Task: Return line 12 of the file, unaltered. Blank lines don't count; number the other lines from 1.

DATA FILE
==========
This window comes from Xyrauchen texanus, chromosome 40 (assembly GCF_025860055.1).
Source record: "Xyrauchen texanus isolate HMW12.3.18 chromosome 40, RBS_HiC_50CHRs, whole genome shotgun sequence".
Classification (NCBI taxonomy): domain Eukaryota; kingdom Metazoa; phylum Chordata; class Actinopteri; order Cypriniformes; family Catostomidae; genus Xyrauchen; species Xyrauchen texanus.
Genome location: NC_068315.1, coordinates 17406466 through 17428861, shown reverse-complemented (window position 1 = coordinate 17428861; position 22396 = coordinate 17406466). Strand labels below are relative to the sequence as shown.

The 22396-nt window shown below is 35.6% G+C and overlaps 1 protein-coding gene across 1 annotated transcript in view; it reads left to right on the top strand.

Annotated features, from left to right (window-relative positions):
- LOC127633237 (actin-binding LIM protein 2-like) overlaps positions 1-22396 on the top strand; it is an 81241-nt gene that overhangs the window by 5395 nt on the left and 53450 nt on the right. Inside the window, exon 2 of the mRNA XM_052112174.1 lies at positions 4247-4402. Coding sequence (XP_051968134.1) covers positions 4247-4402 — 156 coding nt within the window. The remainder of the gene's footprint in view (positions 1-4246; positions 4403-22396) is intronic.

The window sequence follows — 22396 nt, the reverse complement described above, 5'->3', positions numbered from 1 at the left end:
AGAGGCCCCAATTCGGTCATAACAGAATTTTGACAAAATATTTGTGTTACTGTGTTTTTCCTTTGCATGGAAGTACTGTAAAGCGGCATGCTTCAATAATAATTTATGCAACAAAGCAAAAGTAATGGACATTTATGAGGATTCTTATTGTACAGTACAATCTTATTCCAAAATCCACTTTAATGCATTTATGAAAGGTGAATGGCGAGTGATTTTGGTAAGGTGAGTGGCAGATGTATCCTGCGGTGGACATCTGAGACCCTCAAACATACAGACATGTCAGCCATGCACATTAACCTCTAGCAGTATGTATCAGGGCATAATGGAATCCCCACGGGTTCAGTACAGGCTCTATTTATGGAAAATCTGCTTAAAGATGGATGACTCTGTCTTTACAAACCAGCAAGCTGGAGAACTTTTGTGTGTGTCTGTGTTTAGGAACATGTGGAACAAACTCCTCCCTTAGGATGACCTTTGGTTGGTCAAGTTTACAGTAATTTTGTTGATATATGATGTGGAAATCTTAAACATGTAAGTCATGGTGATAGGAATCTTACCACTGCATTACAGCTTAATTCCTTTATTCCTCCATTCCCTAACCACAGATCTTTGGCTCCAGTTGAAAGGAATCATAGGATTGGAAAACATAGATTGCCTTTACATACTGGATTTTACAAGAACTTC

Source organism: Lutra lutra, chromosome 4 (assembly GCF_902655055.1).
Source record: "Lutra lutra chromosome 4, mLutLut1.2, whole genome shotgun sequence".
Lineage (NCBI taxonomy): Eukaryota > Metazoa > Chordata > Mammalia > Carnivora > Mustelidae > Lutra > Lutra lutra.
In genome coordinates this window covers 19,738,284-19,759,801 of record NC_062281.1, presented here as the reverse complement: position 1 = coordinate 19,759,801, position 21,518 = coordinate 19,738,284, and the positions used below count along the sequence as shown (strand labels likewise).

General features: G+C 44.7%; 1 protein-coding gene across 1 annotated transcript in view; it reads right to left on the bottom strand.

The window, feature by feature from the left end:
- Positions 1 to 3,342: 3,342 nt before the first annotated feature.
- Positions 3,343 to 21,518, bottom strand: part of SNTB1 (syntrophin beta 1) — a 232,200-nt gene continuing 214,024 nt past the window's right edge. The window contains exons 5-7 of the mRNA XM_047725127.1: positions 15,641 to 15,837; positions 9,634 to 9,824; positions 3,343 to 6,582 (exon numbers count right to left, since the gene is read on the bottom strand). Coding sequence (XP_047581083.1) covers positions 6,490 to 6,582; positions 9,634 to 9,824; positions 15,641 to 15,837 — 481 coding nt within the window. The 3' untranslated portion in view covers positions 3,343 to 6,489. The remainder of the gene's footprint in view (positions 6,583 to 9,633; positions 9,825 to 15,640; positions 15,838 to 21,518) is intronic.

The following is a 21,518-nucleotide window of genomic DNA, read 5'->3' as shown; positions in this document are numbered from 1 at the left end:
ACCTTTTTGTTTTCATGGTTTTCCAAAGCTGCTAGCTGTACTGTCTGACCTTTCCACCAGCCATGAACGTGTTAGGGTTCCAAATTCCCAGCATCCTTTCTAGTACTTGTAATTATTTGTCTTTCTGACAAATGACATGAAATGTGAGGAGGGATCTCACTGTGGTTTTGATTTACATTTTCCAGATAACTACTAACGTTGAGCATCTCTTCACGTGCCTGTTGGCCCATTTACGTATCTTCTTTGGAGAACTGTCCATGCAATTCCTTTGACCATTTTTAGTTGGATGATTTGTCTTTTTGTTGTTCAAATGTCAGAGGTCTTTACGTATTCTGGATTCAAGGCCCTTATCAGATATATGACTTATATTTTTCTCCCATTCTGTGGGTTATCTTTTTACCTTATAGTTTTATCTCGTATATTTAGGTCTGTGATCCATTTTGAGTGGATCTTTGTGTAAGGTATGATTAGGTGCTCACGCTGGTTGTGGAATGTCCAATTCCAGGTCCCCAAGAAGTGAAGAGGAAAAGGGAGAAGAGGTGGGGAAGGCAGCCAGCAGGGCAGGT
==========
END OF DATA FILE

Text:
Lineage (NCBI taxonomy): Eukaryota > Metazoa > Chordata > Mammalia > Carnivora > Mustelidae > Lutra > Lutra lutra.